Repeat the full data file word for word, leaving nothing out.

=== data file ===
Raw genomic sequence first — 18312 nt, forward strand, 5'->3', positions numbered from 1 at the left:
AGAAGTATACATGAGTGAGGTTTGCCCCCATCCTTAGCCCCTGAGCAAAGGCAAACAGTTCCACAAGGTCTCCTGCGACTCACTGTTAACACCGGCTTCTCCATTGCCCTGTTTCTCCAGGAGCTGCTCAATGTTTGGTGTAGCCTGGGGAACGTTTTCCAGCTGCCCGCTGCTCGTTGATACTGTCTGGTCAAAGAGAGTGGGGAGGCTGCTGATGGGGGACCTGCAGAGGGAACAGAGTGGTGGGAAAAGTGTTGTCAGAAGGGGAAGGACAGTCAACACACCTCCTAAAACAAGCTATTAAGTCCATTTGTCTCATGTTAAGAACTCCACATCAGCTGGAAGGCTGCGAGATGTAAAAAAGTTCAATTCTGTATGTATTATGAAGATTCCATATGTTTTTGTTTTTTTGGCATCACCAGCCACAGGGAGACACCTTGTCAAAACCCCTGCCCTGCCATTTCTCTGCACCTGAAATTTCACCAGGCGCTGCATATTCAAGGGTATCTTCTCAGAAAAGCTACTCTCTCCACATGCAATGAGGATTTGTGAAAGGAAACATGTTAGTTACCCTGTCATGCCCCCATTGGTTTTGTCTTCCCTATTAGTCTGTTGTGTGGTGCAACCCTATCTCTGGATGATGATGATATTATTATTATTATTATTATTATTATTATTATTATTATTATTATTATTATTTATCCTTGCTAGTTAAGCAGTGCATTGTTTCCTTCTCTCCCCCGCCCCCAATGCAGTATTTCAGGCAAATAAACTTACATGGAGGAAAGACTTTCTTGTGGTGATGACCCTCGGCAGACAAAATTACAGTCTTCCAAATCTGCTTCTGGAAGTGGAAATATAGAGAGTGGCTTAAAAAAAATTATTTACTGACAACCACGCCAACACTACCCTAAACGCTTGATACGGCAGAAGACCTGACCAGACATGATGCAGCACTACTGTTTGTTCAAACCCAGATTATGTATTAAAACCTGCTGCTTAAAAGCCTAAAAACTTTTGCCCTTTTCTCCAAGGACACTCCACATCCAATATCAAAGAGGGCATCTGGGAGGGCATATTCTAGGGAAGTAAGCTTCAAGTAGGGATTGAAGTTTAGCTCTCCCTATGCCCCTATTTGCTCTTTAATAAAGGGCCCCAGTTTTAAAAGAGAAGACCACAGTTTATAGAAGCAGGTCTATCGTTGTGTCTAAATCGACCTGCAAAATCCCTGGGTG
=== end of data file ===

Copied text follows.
Raw genomic sequence first — 18312 nt, forward strand, 5'->3', positions numbered from 1 at the left:
AGAAGTATACATGAGTGAGGTTTGCCCCCATCCTTAGCCCCTGAGCAAAGGCAAACAGTTCCACAAGGTCTCCTGCGACTCACTGTTAACACCGGCTTCTCCATTGCCCTGTTTCTCCAGGAGCTGCTCAATGTTTGGTGTAGCCTGGGGAACGTTTTCCAGCTGCCCGCTGCTCGTTGATACTGTCTGGTCAAAGAGAGTGGGGAGGCTGCTGATGGGGGACCTGCAGAGGGAACAGAGTGGTGGGAAAAGTGTTGTCAGAAGGGGAAGGACAGTCAACACACCTCCTAAAACAAGCTATTAAGTCCATTTGTCTCATGTTAAGAACTCCACATCAGCTGGAAGGCTGCGAGATGTAAAAAAGTTCAATTCTGTATGTATTATGAAGATTCCATATGTTTTTGTTTTTTTGGCATCACCAGCCACAGGGAGACACCTTGTCAAAACCCCTGCCCTGCCATTTCTCTGCACCTGAAATTTCACCAGGCGCTGCATATTCAAGGGTATCTTCTCAGAAAAGCTACTCTCTCCACATGCAATGAGGATTTGTGAAAGGAAACATGTTAGTTACCCTGTCATGCCCCCATTGGTTTTGTCTTCCCTATTAGTCTGTTGTGTGGTGCAACCCTATCTCTGGATGATGATGATATTATTATTATTATTATTATTATTATTATTATTATTATTATTATTATTATTTATCCTTGCTAGTTAAGCAGTGCATTGTTTCCTTCTCTCCCCCGCCCCCAATGCAGTATTTCAGGCAAATAAACTTACATGGAGGAAAGACTTTCTTGTGGTGATGACCCTCGGCAGACAAAATTACAGTCTTCCAAATCTGCTTCTGGAAGTGGAAATATAGAGAGTGGCTTAAAAAAAATTATTTACTGACAACCACGCCAACACTACCCTAAACGCTTGATACGGCAGAAGACCTGACCAGACATGATGCAGCACTACTGTTTGTTCAAACCCAGATTATGTATTAAAACCTGCTGCTTAAAAGCCTAAAAACTTTTGCCCTTTTCTCCAAGGACACTCCACATCCAATATCAAAGAGGGCATCTGGGAGGGCATATTCTAGGGAAGTAAGCTTCAAGTAGGGATTGAAGTTTAGCTCTCCCTATGCCCCTATTTGCTCTTTAATAAAGGGCCCCAGTTTTAAAAGAGAAGACCACAGTTTATAGAAGCAGGTCTATCGTTGTGTCTAAATCGACCTGCAAAATCCCTGGGTG